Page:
Originally Posted by Rhobar121
As the number of rng topics shows, people don't like dice rolls. Aside from the XCOM series, how many games are really based largely on RNG?
How many topics have players complained of not hitting multiple times in a row despite the high %? How many complaints have there been about rng in the conversations?
I remember such a large number of topics of this type that it can be considered a real problem for a large number of players.
RNG is in may games one way or another. A lot of elements in Doom are based on RNG and RPGs like Fire Emblem and Final Fantasy. D&D rules are different in that they allow the player to fail, there is less safety. I remember a lot of people supporting RNG as well, the issue isn't the dice. The issue is who combat is balanced and how homebrew impacts the game. The more they change the dice, the more obvious it is that other aspects are the issue.
Originally Posted by Rhobar121
Homebrew doesnt matter if the player sees the chance of hitting the level of 80-90 + and then misses several times in a row, most likely he will start to get nervous and in the extreme case will uninstall the game and leave negative reviews.
I suspect that getting an easy advantage is just trying to reduce rng as much as possible.
This is where comparisons go back to tabletop (closer to rules-as-written) & Solasta. The homebrew does matter, the encounters in Baldur's Gate 3 are lackluster in design, and it would be great if low rolls weren't always represented as misses. Even tabletop D&D starts to become boring when a DM just says "miss", for every roll below the target AC.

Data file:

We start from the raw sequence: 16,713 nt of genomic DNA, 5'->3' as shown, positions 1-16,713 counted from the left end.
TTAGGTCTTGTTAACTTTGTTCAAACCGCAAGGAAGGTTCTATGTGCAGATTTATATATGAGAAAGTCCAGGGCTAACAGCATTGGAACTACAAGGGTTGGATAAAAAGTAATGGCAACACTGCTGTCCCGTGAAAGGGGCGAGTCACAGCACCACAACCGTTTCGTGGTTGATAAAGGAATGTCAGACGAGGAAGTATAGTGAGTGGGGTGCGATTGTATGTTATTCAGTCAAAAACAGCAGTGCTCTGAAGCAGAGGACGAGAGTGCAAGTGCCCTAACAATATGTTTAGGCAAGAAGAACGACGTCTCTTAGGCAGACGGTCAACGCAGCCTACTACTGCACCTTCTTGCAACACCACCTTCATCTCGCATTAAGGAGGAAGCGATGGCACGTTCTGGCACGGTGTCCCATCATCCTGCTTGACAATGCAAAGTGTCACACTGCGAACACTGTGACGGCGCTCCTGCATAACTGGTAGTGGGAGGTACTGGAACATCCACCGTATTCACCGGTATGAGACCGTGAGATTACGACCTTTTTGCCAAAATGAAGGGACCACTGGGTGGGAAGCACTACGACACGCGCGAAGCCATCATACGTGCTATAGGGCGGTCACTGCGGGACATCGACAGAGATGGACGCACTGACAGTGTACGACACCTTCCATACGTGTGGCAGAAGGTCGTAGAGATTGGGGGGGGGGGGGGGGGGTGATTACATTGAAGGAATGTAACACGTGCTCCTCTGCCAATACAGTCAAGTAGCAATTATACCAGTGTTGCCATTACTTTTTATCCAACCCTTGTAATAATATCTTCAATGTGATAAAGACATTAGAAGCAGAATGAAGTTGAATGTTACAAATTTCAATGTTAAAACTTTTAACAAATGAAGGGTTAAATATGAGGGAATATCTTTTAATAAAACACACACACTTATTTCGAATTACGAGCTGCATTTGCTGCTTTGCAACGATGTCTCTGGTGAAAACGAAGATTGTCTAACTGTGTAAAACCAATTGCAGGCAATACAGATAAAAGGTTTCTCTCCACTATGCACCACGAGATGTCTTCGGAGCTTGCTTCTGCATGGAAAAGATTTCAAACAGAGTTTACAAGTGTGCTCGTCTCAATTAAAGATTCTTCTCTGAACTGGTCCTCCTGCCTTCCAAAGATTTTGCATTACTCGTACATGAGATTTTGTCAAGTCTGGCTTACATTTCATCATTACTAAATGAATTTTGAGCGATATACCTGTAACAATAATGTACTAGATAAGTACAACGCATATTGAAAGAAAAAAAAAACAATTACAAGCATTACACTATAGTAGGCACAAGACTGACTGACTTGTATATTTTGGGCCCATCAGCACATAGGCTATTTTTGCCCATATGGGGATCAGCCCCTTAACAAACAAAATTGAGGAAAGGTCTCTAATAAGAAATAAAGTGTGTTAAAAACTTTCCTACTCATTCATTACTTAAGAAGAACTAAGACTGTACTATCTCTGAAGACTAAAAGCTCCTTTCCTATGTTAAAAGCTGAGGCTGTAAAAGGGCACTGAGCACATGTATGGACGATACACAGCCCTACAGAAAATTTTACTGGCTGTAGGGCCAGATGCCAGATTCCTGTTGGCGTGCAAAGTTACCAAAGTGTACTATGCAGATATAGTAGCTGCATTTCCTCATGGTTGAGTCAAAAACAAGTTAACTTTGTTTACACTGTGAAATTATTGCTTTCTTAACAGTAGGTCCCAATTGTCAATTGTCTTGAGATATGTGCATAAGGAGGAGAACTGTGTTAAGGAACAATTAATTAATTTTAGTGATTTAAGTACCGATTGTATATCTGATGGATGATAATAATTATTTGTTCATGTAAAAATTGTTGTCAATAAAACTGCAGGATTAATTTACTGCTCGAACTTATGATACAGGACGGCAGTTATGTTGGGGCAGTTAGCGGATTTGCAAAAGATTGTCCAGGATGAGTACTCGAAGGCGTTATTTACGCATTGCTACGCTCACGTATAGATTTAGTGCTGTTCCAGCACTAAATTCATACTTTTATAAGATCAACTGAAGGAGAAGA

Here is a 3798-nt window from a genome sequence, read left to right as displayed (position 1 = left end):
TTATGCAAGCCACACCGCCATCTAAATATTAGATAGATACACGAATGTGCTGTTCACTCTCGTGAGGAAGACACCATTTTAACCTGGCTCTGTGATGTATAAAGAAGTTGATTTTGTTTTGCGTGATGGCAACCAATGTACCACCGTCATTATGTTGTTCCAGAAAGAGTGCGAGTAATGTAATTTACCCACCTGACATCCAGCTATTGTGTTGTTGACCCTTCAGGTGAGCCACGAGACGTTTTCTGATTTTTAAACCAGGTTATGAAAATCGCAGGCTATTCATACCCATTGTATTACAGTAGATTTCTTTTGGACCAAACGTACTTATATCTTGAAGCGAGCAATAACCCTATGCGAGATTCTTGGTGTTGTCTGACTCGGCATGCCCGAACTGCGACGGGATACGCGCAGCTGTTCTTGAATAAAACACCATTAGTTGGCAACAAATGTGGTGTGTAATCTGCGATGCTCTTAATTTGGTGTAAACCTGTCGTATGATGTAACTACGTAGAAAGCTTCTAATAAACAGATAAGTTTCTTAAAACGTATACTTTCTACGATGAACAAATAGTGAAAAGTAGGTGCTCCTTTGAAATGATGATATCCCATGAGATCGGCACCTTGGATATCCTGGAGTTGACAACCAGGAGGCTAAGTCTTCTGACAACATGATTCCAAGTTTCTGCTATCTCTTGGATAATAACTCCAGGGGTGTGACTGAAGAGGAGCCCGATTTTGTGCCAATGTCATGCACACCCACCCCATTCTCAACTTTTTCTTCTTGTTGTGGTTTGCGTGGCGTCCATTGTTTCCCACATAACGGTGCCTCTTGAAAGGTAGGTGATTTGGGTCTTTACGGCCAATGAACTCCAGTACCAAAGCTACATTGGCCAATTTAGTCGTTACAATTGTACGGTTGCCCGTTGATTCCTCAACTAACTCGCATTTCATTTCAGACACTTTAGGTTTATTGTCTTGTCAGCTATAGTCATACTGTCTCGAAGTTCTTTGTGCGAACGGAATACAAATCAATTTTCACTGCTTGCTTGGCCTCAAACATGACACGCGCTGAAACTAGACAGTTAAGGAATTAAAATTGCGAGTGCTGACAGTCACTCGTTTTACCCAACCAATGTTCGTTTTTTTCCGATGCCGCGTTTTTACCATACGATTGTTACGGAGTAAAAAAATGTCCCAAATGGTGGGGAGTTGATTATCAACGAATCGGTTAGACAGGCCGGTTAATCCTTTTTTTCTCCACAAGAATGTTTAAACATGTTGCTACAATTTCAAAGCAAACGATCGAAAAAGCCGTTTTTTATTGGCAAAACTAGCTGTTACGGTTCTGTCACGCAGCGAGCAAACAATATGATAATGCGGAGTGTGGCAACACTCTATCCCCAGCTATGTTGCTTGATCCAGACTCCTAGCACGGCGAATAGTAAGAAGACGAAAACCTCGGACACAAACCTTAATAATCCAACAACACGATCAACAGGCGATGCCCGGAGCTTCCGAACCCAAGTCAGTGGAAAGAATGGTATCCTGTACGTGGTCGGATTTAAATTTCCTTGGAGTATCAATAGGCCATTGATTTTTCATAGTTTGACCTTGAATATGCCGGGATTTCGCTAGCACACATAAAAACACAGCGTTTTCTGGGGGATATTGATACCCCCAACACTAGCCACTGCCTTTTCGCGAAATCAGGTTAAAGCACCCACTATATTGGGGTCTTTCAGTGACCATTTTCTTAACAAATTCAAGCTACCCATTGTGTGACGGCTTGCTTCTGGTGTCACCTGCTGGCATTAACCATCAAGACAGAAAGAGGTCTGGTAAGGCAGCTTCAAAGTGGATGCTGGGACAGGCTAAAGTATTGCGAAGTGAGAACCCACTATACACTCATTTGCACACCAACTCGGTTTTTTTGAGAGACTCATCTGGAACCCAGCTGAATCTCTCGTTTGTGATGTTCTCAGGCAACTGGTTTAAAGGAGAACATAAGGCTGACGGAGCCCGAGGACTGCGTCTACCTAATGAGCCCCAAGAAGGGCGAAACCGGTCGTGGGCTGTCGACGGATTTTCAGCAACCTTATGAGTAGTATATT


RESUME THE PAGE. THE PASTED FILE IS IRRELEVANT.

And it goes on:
Right now Baldur's Gate 3 has avoided playing into the excitement of dice rolls and continues to go that route with each patch. You assert that people in general don't enjoy rolling dice, or random chance. But IRL gambling is a huge industry and people enjoy RNG with reasonable rewards enough to continuously purchase loot crates. Larian has done a poor job representing how exciting dice rolls can be. As of today, they've kept avoiding that as a design choice. (This is no fault of RNG).

If the masses can fall in love with loot crates, they can fall in love with rolling dice in Baldur's Gate 3. Of course, some homebrew would have to be changed/removed for that to happen.